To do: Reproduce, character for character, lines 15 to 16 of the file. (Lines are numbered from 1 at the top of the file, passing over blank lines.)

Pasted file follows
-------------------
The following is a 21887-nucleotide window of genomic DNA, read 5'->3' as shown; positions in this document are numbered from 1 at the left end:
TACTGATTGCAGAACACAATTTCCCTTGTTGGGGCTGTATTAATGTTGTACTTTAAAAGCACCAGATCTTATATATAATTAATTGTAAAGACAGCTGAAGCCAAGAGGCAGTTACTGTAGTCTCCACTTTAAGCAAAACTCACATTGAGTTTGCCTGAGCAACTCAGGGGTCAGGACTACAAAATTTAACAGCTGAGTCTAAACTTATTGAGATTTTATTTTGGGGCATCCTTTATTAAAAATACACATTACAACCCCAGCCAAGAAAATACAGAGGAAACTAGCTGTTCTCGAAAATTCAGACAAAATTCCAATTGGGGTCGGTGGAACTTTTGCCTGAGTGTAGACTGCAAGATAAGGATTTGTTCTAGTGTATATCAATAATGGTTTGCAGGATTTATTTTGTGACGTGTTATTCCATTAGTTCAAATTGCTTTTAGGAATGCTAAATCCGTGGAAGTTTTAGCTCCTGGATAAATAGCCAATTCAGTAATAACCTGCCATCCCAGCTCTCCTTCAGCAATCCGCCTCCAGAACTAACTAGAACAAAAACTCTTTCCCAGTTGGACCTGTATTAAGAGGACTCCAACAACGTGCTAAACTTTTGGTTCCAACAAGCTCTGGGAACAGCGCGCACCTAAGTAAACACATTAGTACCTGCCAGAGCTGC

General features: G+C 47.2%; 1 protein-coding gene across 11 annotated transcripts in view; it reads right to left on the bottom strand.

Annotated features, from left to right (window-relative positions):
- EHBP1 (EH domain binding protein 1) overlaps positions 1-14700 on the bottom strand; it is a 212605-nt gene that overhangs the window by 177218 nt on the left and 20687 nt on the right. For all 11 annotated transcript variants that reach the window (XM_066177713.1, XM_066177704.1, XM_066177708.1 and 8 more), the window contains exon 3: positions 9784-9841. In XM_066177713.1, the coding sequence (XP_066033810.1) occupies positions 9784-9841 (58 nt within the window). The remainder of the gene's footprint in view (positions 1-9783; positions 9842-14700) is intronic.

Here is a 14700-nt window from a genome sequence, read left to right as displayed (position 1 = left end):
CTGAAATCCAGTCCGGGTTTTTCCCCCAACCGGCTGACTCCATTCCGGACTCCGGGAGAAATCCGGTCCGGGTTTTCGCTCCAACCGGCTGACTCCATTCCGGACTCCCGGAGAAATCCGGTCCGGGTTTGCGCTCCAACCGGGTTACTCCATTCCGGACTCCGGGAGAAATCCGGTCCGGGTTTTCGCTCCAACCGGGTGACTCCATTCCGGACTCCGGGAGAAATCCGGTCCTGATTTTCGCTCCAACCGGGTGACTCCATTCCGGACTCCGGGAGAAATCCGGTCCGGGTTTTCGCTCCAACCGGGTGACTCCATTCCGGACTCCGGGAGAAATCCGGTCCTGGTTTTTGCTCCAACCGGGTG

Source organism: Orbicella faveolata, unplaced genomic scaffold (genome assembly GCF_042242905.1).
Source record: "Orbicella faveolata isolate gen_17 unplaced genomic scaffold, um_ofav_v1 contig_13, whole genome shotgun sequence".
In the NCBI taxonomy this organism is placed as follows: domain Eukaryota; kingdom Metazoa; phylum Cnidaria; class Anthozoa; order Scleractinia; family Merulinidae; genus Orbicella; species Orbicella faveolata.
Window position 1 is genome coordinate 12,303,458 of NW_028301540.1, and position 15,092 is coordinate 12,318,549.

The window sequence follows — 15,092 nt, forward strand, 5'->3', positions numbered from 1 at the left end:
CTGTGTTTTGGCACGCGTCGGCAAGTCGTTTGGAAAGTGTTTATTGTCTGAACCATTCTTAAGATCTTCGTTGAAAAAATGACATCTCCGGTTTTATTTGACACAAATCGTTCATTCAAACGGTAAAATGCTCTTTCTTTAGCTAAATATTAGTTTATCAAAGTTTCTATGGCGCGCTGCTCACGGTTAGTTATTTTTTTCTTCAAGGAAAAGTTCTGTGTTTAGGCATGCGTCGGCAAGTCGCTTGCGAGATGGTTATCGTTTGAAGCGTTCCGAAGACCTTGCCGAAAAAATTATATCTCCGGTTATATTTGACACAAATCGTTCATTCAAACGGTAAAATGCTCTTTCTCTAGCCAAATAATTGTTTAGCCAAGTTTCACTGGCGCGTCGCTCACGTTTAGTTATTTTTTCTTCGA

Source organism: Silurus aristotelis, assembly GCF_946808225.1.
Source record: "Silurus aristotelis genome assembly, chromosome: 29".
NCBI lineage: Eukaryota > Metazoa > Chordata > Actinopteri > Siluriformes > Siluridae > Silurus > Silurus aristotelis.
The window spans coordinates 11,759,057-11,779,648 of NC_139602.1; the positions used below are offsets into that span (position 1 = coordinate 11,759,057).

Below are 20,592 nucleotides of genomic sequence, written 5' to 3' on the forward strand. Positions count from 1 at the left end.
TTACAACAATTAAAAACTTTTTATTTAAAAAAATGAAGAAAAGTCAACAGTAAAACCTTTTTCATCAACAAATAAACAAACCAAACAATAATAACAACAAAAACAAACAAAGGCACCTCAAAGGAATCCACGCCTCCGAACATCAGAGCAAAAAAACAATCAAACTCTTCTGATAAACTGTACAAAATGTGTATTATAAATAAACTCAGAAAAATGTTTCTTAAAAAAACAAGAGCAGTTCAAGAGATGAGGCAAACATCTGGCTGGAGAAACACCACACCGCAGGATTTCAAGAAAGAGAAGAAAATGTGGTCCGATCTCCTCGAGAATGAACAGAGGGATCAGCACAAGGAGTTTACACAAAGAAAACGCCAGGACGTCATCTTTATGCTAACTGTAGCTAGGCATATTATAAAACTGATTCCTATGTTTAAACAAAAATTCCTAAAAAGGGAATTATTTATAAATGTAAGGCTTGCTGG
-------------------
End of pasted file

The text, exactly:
Source record: "Silurus aristotelis genome assembly, chromosome: 29".
NCBI lineage: Eukaryota > Metazoa > Chordata > Actinopteri > Siluriformes > Siluridae > Silurus > Silurus aristotelis.